AWESOME hardware that is crippled by Windows RT.
$50 for the keyboard? Seems expensive.
Anyone know if the bootloader is unlocked? Can you root them and put Android on them?
The Keyboard also has a battery in it that charges the tablet and one USB the regular price of that keyboard is 100$ I have one and I paid way more than the price that they have here but the RT tablets are the only ones that gets good battery life with a full browser and the ability to adjust the resolution to optimize when you have micro HDMI out to a bigger screen or monitor
After reading several reviews, it seems the verdict is:
BEWARE glitchy hardware and little to no customer support.
Nope, but why the hell would you want to? Asus Transformers can be had for this price on the regular.
Keyboard dock has an 8 hour battery, doubling the live time for this tablet/laptop.
That said, mine has be unusable since not long after I bought it. I suppose I should file a warranty claim and see if I can land one of the reconditioned units that might work for a couple weeks.
Let me be clear - when this tablet’s touch screen is working and not giving dozens of ghost touches (which if I could disable the screen’s digitalizer, would probably make it worthwhile using again), this is a fantastic tool. Great for reading, watching videos, browsing the web, using various apps and what I really bought it for - a very robust writing tool with Microsoft Word and Excel.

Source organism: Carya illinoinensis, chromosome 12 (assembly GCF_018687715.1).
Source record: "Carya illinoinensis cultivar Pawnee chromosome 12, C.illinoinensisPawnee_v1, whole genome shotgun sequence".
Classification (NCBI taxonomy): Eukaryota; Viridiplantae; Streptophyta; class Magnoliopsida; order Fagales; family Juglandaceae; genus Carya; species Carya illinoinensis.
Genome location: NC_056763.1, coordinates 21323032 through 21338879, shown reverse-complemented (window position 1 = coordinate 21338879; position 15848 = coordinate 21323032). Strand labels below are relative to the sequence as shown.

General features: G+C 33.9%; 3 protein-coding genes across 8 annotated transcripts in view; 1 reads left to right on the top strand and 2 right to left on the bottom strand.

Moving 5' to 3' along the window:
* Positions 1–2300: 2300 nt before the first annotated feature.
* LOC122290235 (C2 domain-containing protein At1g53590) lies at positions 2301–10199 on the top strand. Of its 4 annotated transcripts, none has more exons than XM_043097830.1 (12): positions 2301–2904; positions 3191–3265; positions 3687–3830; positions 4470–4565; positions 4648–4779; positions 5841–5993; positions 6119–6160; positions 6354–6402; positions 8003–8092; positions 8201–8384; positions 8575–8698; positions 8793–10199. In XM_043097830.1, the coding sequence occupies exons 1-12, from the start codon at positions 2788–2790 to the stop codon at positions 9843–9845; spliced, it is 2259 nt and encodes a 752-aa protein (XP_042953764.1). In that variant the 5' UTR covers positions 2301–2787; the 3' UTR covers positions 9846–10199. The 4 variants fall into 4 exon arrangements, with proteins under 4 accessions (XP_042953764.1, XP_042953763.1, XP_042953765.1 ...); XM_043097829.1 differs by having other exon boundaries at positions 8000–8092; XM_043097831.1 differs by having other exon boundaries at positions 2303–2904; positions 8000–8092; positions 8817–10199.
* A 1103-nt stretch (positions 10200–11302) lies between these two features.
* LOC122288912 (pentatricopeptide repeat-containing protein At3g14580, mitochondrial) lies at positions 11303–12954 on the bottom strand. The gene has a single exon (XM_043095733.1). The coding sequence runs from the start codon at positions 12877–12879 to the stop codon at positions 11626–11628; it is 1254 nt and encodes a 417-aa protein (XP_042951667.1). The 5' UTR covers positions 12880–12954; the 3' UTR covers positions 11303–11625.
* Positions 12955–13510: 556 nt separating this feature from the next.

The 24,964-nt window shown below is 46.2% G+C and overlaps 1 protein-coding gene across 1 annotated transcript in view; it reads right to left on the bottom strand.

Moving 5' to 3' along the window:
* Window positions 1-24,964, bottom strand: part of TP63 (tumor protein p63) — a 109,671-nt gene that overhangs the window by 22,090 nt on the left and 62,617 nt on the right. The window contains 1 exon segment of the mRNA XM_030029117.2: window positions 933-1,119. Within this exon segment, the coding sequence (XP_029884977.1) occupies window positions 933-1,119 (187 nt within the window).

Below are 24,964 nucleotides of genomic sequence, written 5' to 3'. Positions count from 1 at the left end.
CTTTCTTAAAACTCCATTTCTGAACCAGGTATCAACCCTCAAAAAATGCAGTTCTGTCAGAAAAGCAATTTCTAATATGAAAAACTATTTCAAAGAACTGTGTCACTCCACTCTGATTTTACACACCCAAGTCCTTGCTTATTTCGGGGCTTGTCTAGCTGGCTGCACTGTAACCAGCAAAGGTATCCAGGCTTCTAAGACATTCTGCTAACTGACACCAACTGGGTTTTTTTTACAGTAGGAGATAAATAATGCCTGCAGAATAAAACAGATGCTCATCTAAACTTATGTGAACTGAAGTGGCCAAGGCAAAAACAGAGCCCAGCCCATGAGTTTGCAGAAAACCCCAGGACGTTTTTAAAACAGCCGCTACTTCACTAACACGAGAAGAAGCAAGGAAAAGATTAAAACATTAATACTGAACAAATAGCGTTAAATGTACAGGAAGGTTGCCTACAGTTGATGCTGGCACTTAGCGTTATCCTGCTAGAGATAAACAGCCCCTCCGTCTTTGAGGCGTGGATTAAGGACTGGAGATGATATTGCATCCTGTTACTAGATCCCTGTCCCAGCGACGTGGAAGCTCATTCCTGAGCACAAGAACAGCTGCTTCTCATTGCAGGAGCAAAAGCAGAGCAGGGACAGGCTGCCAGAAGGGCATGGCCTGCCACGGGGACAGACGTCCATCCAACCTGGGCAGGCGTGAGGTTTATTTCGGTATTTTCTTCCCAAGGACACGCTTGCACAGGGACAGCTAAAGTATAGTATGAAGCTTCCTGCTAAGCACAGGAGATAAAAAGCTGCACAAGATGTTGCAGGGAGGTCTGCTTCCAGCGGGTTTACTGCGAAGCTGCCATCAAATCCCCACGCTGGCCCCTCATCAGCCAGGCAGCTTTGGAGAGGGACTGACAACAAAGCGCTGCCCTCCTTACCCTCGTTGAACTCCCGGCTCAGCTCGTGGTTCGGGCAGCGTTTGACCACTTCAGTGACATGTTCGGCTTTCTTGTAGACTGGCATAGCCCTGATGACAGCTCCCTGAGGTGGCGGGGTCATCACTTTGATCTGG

I’d strongly suggest getting the Square Trade protection - those ghost touches (and admittedly, I’ve not researched it in the last couple months) end any productive use from the tablet or as a laptop.
Also, the tablet should come with an adapter that turns the proprietary port on the tablet into a standard USB port. Outside of that, it pairs beautifully with virtually any bluetooth keyboard, mouse, speaker or headphones I’ve tried on it.
Total waste of money. RT is a massive failure and it’s not selling. This is a fire sale for an orphan technology that has very little software available for it and will be abandoned soon. If you want a nice tablet, get an Android tablet or an iPad. If you have to have Windows, spend the money and get a Surface Pro, which is actually a good product, or a Windows 8 laptop. This is money pissed away.